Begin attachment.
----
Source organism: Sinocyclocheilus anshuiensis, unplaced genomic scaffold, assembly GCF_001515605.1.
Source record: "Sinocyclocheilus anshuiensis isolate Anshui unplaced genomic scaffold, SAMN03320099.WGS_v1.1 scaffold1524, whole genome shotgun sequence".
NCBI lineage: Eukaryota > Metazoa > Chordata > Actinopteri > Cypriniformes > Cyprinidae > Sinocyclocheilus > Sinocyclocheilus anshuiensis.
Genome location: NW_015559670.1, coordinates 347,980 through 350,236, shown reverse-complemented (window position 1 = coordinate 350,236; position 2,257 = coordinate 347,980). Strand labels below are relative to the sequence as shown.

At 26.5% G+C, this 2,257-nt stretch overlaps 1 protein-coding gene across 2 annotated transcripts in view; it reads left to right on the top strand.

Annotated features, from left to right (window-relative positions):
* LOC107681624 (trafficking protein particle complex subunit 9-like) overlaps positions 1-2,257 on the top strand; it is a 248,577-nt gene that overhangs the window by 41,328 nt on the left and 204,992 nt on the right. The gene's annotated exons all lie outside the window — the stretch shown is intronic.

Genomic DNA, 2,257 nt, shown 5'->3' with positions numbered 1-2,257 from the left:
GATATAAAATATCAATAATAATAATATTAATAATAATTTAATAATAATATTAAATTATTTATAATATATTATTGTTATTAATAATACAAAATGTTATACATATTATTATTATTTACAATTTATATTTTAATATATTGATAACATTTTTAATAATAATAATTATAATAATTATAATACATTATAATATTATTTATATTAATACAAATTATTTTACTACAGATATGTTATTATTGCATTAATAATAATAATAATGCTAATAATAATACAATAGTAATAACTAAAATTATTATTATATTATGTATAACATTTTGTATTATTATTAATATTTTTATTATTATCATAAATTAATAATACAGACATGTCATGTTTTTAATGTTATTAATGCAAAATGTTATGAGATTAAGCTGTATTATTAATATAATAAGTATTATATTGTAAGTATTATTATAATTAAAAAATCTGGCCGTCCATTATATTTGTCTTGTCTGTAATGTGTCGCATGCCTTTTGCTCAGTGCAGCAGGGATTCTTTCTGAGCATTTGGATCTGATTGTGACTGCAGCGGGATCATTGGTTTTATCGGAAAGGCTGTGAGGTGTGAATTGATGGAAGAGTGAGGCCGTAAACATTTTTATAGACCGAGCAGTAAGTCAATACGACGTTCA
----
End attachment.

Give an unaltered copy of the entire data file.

Source organism: Sinocyclocheilus anshuiensis, unplaced genomic scaffold, assembly GCF_001515605.1.
Source record: "Sinocyclocheilus anshuiensis isolate Anshui unplaced genomic scaffold, SAMN03320099.WGS_v1.1 scaffold1524, whole genome shotgun sequence".
NCBI lineage: Eukaryota > Metazoa > Chordata > Actinopteri > Cypriniformes > Cyprinidae > Sinocyclocheilus > Sinocyclocheilus anshuiensis.
Genome location: NW_015559670.1, coordinates 347,980 through 350,236, shown reverse-complemented (window position 1 = coordinate 350,236; position 2,257 = coordinate 347,980). Strand labels below are relative to the sequence as shown.

At 26.5% G+C, this 2,257-nt stretch overlaps 1 protein-coding gene across 2 annotated transcripts in view; it reads left to right on the top strand.

Annotated features, from left to right (window-relative positions):
* LOC107681624 (trafficking protein particle complex subunit 9-like) overlaps positions 1-2,257 on the top strand; it is a 248,577-nt gene that overhangs the window by 41,328 nt on the left and 204,992 nt on the right. The gene's annotated exons all lie outside the window — the stretch shown is intronic.

Genomic DNA, 2,257 nt, shown 5'->3' with positions numbered 1-2,257 from the left:
GATATAAAATATCAATAATAATAATATTAATAATAATTTAATAATAATATTAAATTATTTATAATATATTATTGTTATTAATAATACAAAATGTTATACATATTATTATTATTTACAATTTATATTTTAATATATTGATAACATTTTTAATAATAATAATTATAATAATTATAATACATTATAATATTATTTATATTAATACAAATTATTTTACTACAGATATGTTATTATTGCATTAATAATAATAATAATGCTAATAATAATACAATAGTAATAACTAAAATTATTATTATATTATGTATAACATTTTGTATTATTATTAATATTTTTATTATTATCATAAATTAATAATACAGACATGTCATGTTTTTAATGTTATTAATGCAAAATGTTATGAGATTAAGCTGTATTATTAATATAATAAGTATTATATTGTAAGTATTATTATAATTAAAAAATCTGGCCGTCCATTATATTTGTCTTGTCTGTAATGTGTCGCATGCCTTTTGCTCAGTGCAGCAGGGATTCTTTCTGAGCATTTGGATCTGATTGTGACTGCAGCGGGATCATTGGTTTTATCGGAAAGGCTGTGAGGTGTGAATTGATGGAAGAGTGAGGCCGTAAACATTTTTATAGACCGAGCAGTAAGTCAATACGACGTTCA